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Heiman, M. (1963). Sexual Response in Women—A Correlation of Physiological Findings with Psychoanalytic Concepts. J. Amer. Psychoanal. Assn., 11:360-385.

(1963). Journal of the American Psychoanalytic Association, 11:360-385

Sexual Response in Women—A Correlation of Physiological Findings with Psychoanalytic Concepts

Marcel Heiman, M.D.

SUMMARY

This paper has attempted to correlate psychoanalytic concepts regarding female sexual response with physiological data accumulated during recent years. Coitus has been viewed as one phase of the total process of reproduction in the female.

For historical reasons, psychoanalytic theory projected its thought without such knowledge of the anatomy or physiology of the sexual act which is now at our disposal. However, in recent findings in these fields we have found corollaries to some of our psychoanalytic concepts. We have gained a better understanding of the dual role of the vagina: its function in the service of propagation

and for the purpose of sexual pleasure. The two manifestations of the normal sexual response—lubrication and muscular contractions—have now been investigated physiologically. Direct observation has provided us with the unexpected finding that the vagina is self-lubricating; and that lubrication represents the first observable response to sexual arousal in woman, as Freud has stated. Equally unexpected was the observation that different roles in the sexual act can be assigned to the proximal and distal parts of the vagina.

In addition, these findings suggest that both manifestations (lubrication and contractions) were originally in the service of reproduction. If we consider coitus as the first stage in the process of reproduction, any division of coitus into reproductive and pleasurable aspects must be artificial from the biological point of view. The desire of the woman—and of the man—however justified, to consider coitus only for the purpose of pleasure cannot do away with the fact that originally coitus was meant for reproduction. From the evolutionary point of view, the complicated emotional experience encompassed in the sexual pleasure of woman during intercourse developed from the simple roots of the sensory experience of the female mammal during copulation intended solely for the purpose of reproduction. There seems to be some justification, at least biologically, for considering the man like an animal; unfortunately, he cannot even try to separate sexual pleasure form the act of reproduction.

Central emphasis for both propagation and pleasure in coitus must be given to the functional unit: penis-vagina-uterus. Here psychoanalytic concepts have been duplicated in physiology. The fusion of identities between the two love objects in intercourse may become so complete that we may speak of a fusion of identities even on a physiological level. Only during coitus do we find the functional unification of penis-vagina-uterus for the purpose of propagation. Both the uterus and the vagina play different roles at later stages of the reproductive process, but in the coital act, the synchronized, rhythmic contractions of all three represent the physiological substratum of orgasm, which is based on the passing-on of the sperm—from penis, to vagina, to uterus—through the contractions of the one and sucking in by the other.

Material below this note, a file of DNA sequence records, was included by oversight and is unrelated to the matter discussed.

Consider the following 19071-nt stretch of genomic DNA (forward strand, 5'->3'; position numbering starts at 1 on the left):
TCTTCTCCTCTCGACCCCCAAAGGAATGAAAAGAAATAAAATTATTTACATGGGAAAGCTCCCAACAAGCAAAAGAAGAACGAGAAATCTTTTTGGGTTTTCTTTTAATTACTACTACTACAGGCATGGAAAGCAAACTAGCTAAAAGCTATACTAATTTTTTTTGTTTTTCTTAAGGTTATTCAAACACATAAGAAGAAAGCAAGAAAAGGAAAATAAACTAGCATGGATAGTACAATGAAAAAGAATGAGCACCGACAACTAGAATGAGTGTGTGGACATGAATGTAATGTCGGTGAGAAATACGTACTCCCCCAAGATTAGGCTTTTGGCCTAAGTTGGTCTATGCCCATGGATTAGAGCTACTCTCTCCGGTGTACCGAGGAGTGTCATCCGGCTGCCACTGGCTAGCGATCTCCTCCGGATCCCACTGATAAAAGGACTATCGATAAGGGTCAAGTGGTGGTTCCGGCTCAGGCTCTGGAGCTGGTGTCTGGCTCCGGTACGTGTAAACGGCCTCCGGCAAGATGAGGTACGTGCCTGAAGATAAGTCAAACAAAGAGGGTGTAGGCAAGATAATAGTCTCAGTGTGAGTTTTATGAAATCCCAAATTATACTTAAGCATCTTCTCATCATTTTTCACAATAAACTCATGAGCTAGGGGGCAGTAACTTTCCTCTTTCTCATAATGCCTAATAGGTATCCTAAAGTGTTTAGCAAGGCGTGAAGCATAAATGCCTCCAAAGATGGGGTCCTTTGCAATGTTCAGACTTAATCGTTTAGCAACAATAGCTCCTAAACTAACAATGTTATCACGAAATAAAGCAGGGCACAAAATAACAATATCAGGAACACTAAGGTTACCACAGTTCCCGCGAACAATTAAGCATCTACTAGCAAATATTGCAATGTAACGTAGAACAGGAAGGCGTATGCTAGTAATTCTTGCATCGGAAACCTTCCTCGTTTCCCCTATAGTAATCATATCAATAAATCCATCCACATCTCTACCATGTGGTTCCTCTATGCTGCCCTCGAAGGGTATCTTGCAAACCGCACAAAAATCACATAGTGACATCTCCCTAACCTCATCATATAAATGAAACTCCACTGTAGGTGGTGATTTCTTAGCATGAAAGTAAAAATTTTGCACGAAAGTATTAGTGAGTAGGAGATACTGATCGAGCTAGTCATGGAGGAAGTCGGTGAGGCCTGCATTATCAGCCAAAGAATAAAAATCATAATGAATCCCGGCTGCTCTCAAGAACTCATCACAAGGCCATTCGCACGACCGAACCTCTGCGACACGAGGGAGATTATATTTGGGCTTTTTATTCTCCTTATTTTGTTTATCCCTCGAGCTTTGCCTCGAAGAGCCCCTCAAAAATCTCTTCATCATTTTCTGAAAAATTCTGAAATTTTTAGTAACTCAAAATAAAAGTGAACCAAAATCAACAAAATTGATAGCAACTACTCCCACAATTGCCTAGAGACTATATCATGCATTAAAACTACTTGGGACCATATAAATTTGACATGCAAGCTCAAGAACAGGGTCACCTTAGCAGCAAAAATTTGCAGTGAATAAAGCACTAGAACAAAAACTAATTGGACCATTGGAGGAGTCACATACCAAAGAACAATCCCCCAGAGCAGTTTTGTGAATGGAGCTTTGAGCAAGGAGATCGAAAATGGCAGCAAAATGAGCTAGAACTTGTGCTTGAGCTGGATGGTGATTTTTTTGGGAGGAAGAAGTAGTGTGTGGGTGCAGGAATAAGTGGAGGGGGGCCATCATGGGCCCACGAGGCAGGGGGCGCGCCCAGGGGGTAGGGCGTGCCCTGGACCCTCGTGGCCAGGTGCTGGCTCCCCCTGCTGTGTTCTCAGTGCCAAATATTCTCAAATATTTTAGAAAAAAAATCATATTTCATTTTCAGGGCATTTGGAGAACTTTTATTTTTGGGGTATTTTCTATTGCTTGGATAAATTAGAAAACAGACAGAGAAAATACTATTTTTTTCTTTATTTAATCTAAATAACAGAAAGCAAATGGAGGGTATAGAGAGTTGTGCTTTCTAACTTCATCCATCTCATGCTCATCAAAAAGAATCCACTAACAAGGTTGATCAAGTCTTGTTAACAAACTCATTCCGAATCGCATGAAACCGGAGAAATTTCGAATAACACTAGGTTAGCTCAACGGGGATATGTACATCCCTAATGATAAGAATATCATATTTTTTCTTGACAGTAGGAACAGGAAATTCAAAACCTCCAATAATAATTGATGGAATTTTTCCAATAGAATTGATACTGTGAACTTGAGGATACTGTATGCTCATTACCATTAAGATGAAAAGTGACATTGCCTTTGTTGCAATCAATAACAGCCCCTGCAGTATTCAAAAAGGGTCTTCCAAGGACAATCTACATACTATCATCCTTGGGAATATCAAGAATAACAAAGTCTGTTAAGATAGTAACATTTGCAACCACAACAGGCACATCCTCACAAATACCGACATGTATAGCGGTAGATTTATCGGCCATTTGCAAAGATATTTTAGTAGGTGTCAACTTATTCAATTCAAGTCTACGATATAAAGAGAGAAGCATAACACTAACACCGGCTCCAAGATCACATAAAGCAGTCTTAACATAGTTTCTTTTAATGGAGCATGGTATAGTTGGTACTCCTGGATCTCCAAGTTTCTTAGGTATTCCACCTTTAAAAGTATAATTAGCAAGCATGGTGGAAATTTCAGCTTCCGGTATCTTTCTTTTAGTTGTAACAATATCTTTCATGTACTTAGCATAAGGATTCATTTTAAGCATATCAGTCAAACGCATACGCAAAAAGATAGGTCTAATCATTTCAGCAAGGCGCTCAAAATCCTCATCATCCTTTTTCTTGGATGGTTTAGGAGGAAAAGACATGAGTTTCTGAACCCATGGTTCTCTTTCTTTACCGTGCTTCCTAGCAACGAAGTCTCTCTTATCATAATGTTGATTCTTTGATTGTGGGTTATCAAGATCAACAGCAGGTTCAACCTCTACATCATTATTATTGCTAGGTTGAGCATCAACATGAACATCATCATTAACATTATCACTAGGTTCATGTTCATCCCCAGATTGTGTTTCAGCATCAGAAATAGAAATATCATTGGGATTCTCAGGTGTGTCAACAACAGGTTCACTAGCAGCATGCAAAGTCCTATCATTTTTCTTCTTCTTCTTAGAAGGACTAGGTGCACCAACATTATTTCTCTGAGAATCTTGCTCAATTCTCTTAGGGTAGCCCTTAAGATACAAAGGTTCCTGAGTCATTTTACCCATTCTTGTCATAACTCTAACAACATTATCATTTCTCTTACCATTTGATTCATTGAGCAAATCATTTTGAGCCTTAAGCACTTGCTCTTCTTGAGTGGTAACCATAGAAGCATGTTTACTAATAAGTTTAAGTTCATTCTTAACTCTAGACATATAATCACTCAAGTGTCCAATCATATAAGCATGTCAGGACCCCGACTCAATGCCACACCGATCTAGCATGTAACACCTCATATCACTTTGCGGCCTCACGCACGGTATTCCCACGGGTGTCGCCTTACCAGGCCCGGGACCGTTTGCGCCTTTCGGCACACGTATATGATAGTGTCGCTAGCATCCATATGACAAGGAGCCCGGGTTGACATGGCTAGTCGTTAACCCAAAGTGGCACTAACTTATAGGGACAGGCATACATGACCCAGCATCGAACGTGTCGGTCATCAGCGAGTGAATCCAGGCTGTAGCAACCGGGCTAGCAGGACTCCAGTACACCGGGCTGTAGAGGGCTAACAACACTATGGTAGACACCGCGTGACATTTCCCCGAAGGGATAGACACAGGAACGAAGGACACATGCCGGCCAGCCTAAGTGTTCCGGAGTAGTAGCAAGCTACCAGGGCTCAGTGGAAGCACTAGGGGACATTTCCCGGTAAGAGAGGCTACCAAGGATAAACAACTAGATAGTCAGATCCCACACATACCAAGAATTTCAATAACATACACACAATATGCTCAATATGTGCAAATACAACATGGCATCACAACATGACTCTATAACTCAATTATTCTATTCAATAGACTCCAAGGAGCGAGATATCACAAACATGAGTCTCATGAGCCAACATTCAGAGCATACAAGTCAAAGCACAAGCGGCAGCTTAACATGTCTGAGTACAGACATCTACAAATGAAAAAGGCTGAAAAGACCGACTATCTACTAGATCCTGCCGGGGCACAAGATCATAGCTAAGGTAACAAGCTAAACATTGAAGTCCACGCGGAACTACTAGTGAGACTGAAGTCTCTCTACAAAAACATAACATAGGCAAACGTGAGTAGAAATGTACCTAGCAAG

It has been noted that conception can and does take place in spite of frigidity. This would mean that in such instances, coitus is more or less in the service of propagation which is phylogenetically older as compared with sexual pleasure.

Of all the psychoanalytic concepts presented in this paper, the most imaginative is the one which associated coitus genetically to the sucking experience of the woman as an infant; and "progressively, " to pregnancy, to the birth of the baby-to-be-conceived, and to the suckling of that baby. Through identification with her own mother and her own child, three generations are united; the center of this unification is represented by the sucking-suckling-sucking experience. I believe that the function of oxytocin for uterine contractions and sperm transport in coitus, for the contraction of the uterus during parturition, and finally for the milk-ejection reflex (nursing) gives this neurohormone a central position in the reproductive process. Nature deserves our respect for such imaginative use of one single substance.

If it has appeared that this paper has given oral factors more than their due, while neglecting other genetic phases, this is true. But this too has its basis in anatomy and physiology. In discussing the various pathways connecting the limbic system, Paul D. MacLean called attention to the fact that the pathways into the frontotemporal region are "allegedly" concerned with self-preservation, and those into the septal regions with preservation of the species:

MacLean recalled in this connection that he had already suggested in 1949 "that in this part of the brain it is possible to conceive how sexual incitations could stimulate a crude, diffuse feeling of visceral yearning that would make the individual seek to mouth and incorporate the object of its desire, and would thus provide an anatomical substratum for both normal and deviate forms of sexual behavior."

I return to the point Freud made in 1913 (which I quoted at the beginning of this paper). Not only has psychoanalysis now established contact with biology; biology is now making its contribution to psychoanalysis. The ego instinct and the sexual instinct, concerned with self-preservation and preservation of the species, respectively, have eventually come into contact with each other and formed a continuum, like the circle of the snake with its tail in its mouth.

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